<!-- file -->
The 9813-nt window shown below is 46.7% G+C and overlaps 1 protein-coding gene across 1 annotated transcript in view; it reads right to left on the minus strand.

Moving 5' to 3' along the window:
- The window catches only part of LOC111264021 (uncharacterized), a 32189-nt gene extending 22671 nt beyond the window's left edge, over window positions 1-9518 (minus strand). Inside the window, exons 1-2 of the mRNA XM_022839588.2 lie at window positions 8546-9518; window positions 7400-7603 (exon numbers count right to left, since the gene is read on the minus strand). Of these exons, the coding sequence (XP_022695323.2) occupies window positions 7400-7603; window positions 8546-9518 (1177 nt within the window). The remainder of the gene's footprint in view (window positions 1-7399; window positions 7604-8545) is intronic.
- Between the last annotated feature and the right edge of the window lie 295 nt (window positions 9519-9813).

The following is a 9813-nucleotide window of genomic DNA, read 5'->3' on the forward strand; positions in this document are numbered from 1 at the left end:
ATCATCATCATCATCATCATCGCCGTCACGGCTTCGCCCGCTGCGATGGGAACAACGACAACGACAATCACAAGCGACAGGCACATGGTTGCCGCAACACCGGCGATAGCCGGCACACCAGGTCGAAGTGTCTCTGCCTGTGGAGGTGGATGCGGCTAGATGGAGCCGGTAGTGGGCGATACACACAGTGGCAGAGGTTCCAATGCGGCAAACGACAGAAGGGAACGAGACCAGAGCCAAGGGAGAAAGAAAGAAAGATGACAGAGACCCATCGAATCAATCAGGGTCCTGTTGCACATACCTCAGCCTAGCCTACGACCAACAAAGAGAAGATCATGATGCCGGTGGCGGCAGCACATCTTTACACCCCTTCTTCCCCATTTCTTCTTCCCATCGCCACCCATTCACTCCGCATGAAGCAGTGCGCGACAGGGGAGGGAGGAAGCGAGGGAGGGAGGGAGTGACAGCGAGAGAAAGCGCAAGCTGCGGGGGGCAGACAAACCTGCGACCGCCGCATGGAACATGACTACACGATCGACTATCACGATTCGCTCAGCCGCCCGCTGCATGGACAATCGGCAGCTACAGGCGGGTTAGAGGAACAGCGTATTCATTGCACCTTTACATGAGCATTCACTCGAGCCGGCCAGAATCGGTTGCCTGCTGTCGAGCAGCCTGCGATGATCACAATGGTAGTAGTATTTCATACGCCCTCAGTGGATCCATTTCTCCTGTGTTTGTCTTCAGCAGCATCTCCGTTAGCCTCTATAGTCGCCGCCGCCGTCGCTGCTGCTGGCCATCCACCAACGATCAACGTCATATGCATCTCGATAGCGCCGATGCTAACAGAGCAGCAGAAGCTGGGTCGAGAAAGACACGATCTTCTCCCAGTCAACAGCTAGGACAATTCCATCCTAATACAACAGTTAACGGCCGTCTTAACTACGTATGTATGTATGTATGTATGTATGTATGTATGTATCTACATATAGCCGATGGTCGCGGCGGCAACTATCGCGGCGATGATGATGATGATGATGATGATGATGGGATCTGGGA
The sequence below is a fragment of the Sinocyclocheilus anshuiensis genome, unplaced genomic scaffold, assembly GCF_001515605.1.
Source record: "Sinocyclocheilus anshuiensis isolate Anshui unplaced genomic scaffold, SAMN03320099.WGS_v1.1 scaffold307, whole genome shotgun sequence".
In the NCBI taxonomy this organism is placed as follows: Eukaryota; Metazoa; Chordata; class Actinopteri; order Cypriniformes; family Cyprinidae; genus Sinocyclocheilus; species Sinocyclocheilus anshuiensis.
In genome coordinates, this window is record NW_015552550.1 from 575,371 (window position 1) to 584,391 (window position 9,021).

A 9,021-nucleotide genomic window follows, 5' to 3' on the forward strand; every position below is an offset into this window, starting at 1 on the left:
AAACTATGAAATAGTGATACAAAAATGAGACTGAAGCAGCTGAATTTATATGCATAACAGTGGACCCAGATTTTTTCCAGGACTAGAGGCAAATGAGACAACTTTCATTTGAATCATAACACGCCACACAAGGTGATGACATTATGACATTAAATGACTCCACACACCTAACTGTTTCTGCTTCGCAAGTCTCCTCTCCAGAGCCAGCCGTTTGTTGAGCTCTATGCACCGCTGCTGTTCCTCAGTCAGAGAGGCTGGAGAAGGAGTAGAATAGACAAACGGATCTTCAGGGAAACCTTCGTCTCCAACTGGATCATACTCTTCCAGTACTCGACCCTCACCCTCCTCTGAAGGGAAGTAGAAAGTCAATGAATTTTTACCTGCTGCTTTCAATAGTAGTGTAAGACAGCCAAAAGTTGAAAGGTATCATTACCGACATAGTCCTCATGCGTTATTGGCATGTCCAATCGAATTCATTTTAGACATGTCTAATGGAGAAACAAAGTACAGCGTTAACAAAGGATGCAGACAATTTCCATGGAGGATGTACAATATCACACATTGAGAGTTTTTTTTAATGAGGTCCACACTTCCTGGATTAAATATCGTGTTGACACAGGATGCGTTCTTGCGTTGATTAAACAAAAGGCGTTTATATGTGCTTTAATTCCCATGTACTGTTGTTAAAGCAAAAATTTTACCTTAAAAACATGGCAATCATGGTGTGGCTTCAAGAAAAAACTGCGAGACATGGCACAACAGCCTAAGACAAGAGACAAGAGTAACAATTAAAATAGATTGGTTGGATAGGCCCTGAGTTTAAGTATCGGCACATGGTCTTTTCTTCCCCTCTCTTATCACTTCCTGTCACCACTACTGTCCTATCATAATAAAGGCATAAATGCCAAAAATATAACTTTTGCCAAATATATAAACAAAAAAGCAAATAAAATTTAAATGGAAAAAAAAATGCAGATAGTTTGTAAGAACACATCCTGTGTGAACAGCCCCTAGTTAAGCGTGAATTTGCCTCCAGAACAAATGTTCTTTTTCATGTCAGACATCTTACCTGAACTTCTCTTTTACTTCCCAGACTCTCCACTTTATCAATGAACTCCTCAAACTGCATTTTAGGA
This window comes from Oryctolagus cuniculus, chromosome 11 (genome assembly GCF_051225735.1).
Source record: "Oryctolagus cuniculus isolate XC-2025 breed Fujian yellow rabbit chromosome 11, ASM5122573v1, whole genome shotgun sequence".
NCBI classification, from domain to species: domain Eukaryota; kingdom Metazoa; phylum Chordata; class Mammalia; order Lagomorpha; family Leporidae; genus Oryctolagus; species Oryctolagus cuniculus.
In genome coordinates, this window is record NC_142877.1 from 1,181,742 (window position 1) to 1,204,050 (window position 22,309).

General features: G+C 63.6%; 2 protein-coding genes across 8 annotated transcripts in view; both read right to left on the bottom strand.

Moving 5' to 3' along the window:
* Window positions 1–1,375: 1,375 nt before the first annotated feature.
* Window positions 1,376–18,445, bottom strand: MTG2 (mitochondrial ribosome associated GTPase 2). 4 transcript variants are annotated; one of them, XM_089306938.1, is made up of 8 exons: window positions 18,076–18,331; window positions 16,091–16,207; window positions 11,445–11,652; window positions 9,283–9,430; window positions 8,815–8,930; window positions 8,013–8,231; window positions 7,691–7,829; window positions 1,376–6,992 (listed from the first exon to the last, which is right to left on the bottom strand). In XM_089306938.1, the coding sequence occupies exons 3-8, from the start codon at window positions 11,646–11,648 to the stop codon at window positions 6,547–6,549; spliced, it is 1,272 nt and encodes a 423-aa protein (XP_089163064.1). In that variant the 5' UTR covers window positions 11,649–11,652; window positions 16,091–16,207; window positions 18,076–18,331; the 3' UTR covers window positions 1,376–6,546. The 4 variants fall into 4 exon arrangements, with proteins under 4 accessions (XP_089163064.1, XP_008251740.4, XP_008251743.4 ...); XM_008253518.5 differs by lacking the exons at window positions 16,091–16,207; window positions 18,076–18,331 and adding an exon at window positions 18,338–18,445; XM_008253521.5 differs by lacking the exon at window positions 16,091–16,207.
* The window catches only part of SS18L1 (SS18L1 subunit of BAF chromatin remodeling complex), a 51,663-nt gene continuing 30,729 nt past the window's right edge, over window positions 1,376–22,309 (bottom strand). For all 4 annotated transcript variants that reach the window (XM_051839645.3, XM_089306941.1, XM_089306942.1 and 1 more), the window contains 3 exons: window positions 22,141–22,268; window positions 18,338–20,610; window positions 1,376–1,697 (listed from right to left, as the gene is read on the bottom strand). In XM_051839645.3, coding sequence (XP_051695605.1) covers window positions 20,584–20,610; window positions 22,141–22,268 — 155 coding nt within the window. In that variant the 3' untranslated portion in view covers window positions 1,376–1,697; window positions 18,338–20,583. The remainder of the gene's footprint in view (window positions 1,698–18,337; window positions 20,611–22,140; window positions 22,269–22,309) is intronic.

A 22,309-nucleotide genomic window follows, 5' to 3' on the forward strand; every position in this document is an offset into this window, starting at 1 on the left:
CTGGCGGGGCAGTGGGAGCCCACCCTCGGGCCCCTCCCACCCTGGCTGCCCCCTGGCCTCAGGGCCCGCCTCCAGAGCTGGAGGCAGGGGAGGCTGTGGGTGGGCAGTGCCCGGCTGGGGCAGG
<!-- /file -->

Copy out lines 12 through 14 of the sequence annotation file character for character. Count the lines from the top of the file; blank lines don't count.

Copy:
AAACTATGAAATAGTGATACAAAAATGAGACTGAAGCAGCTGAATTTATATGCATAACAGTGGACCCAGATTTTTTCCAGGACTAGAGGCAAATGAGACAACTTTCATTTGAATCATAACACGCCACACAAGGTGATGACATTATGACATTAAATGACTCCACACACCTAACTGTTTCTGCTTCGCAAGTCTCCTCTCCAGAGCCAGCCGTTTGTTGAGCTCTATGCACCGCTGCTGTTCCTCAGTCAGAGAGGCTGGAGAAGGAGTAGAATAGACAAACGGATCTTCAGGGAAACCTTCGTCTCCAACTGGATCATACTCTTCCAGTACTCGACCCTCACCCTCCTCTGAAGGGAAGTAGAAAGTCAATGAATTTTTACCTGCTGCTTTCAATAGTAGTGTAAGACAGCCAAAAGTTGAAAGGTATCATTACCGACATAGTCCTCATGCGTTATTGGCATGTCCAATCGAATTCATTTTAGACATGTCTAATGGAGAAACAAAGTACAGCGTTAACAAAGGATGCAGACAATTTCCATGGAGGATGTACAATATCACACATTGAGAGTTTTTTTTAATGAGGTCCACACTTCCTGGATTAAATATCGTGTTGACACAGGATGCGTTCTTGCGTTGATTAAACAAAAGGCGTTTATATGTGCTTTAATTCCCATGTACTGTTGTTAAAGCAAAAATTTTACCTTAAAAACATGGCAATCATGGTGTGGCTTCAAGAAAAAACTGCGAGACATGGCACAACAGCCTAAGACAAGAGACAAGAGTAACAATTAAAATAGATTGGTTGGATAGGCCCTGAGTTTAAGTATCGGCACATGGTCTTTTCTTCCCCTCTCTTATCACTTCCTGTCACCACTACTGTCCTATCATAATAAAGGCATAAATGCCAAAAATATAACTTTTGCCAAATATATAAACAAAAAAGCAAATAAAATTTAAATGGAAAAAAAAATGCAGATAGTTTGTAAGAACACATCCTGTGTGAACAGCCCCTAGTTAAGCGTGAATTTGCCTCCAGAACAAATGTTCTTTTTCATGTCAGACATCTTACCTGAACTTCTCTTTTACTTCCCAGACTCTCCACTTTATCAATGAACTCCTCAAACTGCATTTTAGGA
This window comes from Oryctolagus cuniculus, chromosome 11 (genome assembly GCF_051225735.1).
Source record: "Oryctolagus cuniculus isolate XC-2025 breed Fujian yellow rabbit chromosome 11, ASM5122573v1, whole genome shotgun sequence".